Employees Still Struggle to Identify Phishing Threats and Properly Protect Their Data, Report Finds
Respondents, who answered 22 percent of questions incorrectly, struggled most with assessments about mobile device encryption and protections for personally identifiable information.
- By Haley Samsel
- Jul 11, 2019
The security industry relies on well-maintained, constantly updating systems to protect its customers from cybersecurity threats. But the security of those systems is often only as good as the ability of humans to identify cyberattacks as they’re happening.
Many employees are vulnerable to security threats due to their lack of knowledge on several cybersecurity issues, according to the results of Proofpoint’s annual Beyond the Phish report. The report analyzed over 130 million responses to cybersecurity questions in order to explore the knowledge of end-users —otherwise known as normal workers who use their employers’ email and Internet services.
Overall, users answered 22 percent of questions incorrectly. That’s an increase of 4 percent from the last report in 2018, but Proofpoint said its assessment has gotten tougher and more expansive since then.
Respondents had the most trouble with identifying phishing threats, knowing how to protect data throughout its lifecycle, complying with cybersecurity directives like the General Data Protection Regulation (GDPR) and protecting mobile devices and the data stored on them. Users showed the most comfort with avoiding ransomware attacks, answering nearly 90 percent of questions about the topic correctly.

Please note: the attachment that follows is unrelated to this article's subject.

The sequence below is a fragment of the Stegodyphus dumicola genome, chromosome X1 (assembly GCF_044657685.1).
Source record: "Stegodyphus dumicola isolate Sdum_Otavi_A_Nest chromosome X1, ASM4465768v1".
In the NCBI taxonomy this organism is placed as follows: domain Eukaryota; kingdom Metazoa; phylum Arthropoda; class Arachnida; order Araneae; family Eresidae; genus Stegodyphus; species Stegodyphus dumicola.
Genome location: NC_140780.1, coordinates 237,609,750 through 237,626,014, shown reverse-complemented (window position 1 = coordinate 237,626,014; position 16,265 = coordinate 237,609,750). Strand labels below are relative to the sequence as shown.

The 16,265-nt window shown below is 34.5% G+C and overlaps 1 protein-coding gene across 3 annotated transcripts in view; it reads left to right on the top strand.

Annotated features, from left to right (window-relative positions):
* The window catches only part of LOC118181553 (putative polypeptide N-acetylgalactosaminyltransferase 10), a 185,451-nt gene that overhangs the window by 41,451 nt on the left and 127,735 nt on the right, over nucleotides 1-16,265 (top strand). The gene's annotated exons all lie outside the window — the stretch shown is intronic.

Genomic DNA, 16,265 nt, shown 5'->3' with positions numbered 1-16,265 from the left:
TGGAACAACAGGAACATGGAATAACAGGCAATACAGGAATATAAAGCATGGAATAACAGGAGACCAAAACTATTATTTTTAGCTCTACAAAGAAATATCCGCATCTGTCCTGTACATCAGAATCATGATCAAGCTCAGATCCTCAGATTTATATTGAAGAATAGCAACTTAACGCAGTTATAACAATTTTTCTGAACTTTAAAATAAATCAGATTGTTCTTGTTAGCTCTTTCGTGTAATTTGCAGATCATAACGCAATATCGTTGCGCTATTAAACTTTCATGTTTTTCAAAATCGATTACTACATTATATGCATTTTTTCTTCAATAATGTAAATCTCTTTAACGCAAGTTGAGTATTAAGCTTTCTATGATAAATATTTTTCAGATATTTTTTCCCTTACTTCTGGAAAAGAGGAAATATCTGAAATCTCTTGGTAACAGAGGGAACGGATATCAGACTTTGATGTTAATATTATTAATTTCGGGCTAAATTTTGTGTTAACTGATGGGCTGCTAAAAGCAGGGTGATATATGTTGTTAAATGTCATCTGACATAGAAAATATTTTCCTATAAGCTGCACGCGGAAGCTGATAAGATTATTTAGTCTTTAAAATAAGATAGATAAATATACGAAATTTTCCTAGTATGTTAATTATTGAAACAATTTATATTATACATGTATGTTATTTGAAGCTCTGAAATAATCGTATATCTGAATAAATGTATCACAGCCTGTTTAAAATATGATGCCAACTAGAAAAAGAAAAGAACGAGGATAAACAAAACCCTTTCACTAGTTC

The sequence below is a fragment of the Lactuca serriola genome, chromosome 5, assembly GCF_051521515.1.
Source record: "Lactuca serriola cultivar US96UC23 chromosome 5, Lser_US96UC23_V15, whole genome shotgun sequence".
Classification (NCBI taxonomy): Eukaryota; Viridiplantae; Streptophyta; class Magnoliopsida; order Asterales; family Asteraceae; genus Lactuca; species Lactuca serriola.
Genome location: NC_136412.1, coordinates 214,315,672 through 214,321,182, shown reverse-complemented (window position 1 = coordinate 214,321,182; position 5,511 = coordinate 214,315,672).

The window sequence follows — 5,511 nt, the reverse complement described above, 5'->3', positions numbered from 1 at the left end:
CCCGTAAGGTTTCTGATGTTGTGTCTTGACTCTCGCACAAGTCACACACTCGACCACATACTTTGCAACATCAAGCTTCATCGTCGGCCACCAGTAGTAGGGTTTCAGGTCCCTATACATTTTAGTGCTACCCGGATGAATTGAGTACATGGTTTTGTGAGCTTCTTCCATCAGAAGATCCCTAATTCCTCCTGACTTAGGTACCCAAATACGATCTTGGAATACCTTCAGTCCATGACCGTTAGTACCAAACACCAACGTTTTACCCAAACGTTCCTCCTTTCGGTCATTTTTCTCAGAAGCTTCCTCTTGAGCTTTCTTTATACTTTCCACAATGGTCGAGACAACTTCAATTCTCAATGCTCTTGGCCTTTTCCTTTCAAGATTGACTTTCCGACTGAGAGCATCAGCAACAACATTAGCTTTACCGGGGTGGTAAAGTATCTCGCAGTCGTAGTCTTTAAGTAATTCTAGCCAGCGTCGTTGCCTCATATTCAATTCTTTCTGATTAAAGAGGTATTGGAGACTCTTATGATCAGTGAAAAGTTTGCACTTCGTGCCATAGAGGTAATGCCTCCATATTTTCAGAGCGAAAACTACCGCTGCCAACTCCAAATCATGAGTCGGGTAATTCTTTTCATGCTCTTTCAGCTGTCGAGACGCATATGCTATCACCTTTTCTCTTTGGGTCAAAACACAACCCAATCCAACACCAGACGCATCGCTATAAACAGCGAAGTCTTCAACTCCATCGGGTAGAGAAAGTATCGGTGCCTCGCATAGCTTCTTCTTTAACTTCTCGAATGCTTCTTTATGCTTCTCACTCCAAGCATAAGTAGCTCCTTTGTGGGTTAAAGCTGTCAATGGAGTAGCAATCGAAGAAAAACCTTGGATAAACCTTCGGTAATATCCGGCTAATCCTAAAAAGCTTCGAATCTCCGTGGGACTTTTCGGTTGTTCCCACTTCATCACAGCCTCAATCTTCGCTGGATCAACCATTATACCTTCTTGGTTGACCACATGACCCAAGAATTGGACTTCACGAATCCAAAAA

Perhaps due to training sessions and a greater public awareness of malicious threats targeting corporations, the users surveyed by Proofpoint performed best on questions related to identifying potentially risky communication channels, recognizing cyber threats such as ransomware and malicious pop-up windows, and locking their computer before leaving their desk.
But the users had trouble with questions regarding mobile device encryption, protections for personally identifiable information and actions they can take following a potential physical security breach.
“Cyber criminals continue to focus on people, structuring attacks to take advantage of users who are unaware and unprepared,” the report reads. “Not all security incidents are solely the result of an attack; many arise from poor user security practices and a general lack of awareness.”
Professionals in the education and transportation industries had the poorest performance on the assessment, answering questions incorrectly about 24 percent of the time. Users in the finance industry performed best with about 20 percent incorrect answers.
The report also featured statistics on the difference in performance between users as a whole and users who received ongoing security awareness training. The company, which provides such training, found that users performed better on tough questions related to mobile devices and regulation compliance when they received quarterly training.
“Education answers the ‘why’ for users,” the report reads. “It helps them make the connection between awareness and action … Regular security awareness training is the best way to build users’ knowledge.”